recipe of the week | celeriac soup with fresh truffle & cream

Can you imagine spending 2 fabulous hours in a kitchen with an awesome Chef?

Well lucky me … I got to do this recently with five other ladies!

We were participating in a Master Class with the very successful Chef and Restaurateur, Chris Taylor, at the iconic Fraser’s Kings Park.

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Photo | One of the gorgeous dishes cooked for us in the Chef’s kitchen!

Chris shared quite a few tricks of the kitchen, and one of these being how to shuck and serve natural oysters. I am allergic to seafood, which meant that for awhile I stood sadly alone on the other side of the kitchen bench, watching the other ladies immerse themselves in the art of oyster shucking. Interestingly, Chef had also demonstrated how to lay the oysters onto a massive bed of ice, and yet a few of the women were more interested in laying the oysters straight into their mouths (hence the oyster didn’t even come close to making it anywhere near the bed of ice. I am not one to name names so one in particular will remain nameless (and yet thankfully I do have photographic evidence).

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Photo | Evidence 

The lovely young man in the kitchen who was in training saw the look of total starvation on my face (or possibly the dribble running down my chin) and made sure that I got to enjoy a massive serving of the Celeriac Soup finished off with crème and fresh truffle. I am still salivating just thinking about this dish.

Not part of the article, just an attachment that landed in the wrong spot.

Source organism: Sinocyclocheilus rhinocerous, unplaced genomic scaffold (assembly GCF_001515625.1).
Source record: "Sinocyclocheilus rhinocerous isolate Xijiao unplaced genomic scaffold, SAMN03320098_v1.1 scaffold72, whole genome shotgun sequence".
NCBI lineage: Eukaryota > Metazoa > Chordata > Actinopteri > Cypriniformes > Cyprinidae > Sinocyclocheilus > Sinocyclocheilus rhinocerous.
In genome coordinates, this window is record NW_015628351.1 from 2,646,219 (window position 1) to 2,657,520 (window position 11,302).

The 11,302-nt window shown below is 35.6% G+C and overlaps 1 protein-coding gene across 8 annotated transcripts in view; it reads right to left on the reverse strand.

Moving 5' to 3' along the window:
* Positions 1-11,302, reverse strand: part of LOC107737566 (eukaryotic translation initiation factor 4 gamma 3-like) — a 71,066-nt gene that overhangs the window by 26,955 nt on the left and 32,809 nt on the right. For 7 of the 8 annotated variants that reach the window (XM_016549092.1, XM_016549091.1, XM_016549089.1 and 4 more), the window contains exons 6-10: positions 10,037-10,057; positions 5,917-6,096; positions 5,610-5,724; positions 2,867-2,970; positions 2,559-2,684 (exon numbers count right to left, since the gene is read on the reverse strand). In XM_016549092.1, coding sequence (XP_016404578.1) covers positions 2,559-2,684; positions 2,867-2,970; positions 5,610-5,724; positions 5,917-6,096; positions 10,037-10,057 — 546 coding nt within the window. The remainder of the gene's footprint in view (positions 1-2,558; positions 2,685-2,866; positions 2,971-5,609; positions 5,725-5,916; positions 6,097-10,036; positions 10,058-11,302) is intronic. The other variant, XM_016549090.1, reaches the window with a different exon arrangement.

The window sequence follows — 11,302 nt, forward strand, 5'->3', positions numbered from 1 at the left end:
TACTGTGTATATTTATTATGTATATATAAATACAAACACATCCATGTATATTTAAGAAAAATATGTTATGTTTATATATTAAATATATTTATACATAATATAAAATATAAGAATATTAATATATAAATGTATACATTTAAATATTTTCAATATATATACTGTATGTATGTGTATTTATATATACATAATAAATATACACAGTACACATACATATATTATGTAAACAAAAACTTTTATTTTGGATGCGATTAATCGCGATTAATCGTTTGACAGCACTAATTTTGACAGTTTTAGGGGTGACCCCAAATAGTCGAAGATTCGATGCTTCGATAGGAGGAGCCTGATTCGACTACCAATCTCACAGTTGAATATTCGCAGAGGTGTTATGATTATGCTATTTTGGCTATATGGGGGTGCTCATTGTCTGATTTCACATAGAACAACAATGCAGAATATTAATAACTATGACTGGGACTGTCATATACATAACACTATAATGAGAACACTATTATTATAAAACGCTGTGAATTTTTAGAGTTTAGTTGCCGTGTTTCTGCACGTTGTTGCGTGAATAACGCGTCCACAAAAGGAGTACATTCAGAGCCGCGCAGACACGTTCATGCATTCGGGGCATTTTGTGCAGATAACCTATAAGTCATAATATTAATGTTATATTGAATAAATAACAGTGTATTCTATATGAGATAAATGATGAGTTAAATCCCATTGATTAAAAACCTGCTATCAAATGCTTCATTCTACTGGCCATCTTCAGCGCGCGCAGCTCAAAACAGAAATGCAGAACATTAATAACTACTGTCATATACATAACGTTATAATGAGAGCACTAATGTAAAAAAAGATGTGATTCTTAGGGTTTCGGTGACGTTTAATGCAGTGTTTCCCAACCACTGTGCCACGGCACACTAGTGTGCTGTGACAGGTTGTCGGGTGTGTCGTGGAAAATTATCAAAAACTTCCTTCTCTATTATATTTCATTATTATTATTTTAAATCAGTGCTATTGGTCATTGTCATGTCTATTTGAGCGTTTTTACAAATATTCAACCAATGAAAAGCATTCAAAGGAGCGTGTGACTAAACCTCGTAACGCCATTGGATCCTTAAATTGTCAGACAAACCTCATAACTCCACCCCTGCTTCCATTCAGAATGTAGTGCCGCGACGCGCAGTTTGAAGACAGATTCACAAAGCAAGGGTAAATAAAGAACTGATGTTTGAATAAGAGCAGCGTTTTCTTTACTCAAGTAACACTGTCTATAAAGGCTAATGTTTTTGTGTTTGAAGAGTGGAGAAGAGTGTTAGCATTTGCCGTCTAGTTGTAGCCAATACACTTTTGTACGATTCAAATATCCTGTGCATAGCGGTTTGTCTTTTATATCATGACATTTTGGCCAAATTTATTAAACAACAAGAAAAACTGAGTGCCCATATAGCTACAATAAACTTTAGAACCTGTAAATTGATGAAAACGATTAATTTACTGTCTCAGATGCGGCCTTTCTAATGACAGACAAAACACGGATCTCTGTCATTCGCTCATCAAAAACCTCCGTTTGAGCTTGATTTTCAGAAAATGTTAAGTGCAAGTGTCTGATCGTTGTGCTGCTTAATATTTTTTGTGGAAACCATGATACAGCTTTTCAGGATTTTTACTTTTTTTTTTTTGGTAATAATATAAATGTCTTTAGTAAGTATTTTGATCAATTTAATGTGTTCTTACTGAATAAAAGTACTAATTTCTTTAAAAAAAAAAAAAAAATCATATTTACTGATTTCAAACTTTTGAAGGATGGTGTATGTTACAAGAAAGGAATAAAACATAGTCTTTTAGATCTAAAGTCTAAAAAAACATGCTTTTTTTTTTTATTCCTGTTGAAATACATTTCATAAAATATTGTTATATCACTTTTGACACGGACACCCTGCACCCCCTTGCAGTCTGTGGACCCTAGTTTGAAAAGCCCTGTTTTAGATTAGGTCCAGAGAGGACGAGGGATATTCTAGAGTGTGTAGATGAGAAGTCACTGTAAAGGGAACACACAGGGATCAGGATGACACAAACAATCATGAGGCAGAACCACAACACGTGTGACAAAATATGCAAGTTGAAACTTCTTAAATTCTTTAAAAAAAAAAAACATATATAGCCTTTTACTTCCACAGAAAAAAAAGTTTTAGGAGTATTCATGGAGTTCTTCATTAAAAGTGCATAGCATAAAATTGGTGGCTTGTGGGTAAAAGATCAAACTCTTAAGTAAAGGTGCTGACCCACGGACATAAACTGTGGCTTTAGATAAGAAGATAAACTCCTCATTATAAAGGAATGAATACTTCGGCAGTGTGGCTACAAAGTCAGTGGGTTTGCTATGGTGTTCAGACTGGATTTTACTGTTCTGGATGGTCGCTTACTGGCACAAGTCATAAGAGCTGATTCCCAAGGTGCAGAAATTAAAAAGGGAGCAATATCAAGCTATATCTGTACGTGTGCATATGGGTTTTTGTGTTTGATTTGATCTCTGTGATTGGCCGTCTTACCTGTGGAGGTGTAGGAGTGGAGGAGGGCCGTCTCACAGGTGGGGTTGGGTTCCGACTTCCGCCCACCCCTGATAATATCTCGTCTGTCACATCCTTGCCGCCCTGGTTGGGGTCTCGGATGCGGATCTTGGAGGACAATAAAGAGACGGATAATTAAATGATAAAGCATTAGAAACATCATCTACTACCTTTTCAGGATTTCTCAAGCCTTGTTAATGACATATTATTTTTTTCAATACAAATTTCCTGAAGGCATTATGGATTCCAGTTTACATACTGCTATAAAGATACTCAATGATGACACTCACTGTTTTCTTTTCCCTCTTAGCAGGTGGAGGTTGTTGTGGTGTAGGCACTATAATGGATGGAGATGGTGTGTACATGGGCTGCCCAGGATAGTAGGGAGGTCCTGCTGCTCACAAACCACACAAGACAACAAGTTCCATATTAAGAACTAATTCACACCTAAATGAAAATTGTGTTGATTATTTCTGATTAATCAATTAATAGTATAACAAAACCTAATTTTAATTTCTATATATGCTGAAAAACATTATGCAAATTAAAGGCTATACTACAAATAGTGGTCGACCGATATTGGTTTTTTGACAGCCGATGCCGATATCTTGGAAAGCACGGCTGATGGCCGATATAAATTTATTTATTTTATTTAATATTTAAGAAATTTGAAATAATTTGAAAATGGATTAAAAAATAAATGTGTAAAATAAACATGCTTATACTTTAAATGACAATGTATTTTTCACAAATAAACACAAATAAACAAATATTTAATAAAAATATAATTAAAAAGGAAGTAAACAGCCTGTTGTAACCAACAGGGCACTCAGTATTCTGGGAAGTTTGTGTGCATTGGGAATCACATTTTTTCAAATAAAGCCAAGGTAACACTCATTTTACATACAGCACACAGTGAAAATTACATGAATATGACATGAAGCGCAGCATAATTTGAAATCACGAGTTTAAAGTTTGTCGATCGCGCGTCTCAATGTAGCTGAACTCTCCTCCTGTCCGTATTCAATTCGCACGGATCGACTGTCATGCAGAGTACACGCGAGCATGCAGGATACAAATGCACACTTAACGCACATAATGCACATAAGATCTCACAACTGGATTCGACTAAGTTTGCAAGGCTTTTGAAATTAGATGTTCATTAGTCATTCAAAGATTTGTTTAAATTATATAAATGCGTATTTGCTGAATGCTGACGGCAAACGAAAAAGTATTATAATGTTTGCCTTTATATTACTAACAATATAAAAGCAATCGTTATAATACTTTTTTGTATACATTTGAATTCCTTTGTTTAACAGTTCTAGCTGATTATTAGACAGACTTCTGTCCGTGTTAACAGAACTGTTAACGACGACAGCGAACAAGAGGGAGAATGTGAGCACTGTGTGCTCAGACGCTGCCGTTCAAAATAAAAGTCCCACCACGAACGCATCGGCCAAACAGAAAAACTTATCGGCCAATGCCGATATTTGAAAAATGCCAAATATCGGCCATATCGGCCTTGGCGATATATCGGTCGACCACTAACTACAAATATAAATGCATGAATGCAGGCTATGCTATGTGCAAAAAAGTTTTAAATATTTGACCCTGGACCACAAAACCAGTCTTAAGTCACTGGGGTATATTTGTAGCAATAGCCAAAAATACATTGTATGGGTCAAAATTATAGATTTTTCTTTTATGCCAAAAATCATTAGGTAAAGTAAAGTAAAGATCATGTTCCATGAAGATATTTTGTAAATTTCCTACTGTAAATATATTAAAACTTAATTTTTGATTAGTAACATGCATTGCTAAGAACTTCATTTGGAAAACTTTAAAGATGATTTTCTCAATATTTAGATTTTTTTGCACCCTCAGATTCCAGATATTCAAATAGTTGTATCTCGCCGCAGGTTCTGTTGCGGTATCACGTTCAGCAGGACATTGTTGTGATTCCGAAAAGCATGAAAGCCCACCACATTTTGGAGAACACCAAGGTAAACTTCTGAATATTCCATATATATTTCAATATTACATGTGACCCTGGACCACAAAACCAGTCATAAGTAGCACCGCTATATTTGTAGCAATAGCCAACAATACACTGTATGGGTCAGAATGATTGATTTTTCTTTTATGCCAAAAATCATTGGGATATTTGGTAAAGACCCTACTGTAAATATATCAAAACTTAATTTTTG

I just have to share it with you (and Chef said it was OK):

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Photo | Chef Chris Taylor

Ingredients:

Celeriac, peeled and diced 2cm cubes

2 litres of milk

2 peeled potatoes

2 sprigs of thyme

2 garlic cloves, finely sliced

1 onion finely diced

Method:

-Sweat the onion and garlic in a little olive oil, add the thyme

-Add the celeriac and potato

-Cover with the milk and simmer with a cartouche for approximately 30 minutes

-Strain keeping the liquid

-Blend adding the liquid bit by bit, until smooth and silky consistency

To Serve:

-Serve with a chunky pesto alongside (however we went for the second option of topping it with a cream and fresh truffle), and trust me nothing beats cream and truffle.

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Did you know? Cartouche | (I had never heard of this before) means a circle of greaseproof parchment paper which is used to cover a dish while poaching or simmering.

So check out some of these gorgeous photos. I can still smell the delicate hint of the truffle, which was not overpowering, simply melts in your mouth.

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Photo | The Real Thing … Celeriac

Once you have made this gorgeous soup (ideally from fresh celeriac), which Chef suggested could also be enhanced with potato or just about any other suitable vegetable (which makes the celeriac go a little further), grab your bowl filled with some whipped cream and then pull out your little bit of heaven, the fresh truffle.

Chef suggested that $10 of truffle would possibly be adequate for a dinner party. I am sure you know just how expensive truffle can be, so it was helpful to obtain this guide.

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He keeps his little piece of heaven in an airtight container, packed in greaseproof paper and in the fridge.

Dob a generous serve of cream on top of the soup and then shave (using a very fine grater) the fresh truffle directly on top of the cream.

Trust me this one will not disappoint!

Following is a list of the iconic and impressive venues owned and managed by Chris Taylor and his wonderful team. I must confess I am a massive fan of the burgers at The Old Brewery. I am a sucker for a great burger (did I also say fries).

 

 

 

 

 

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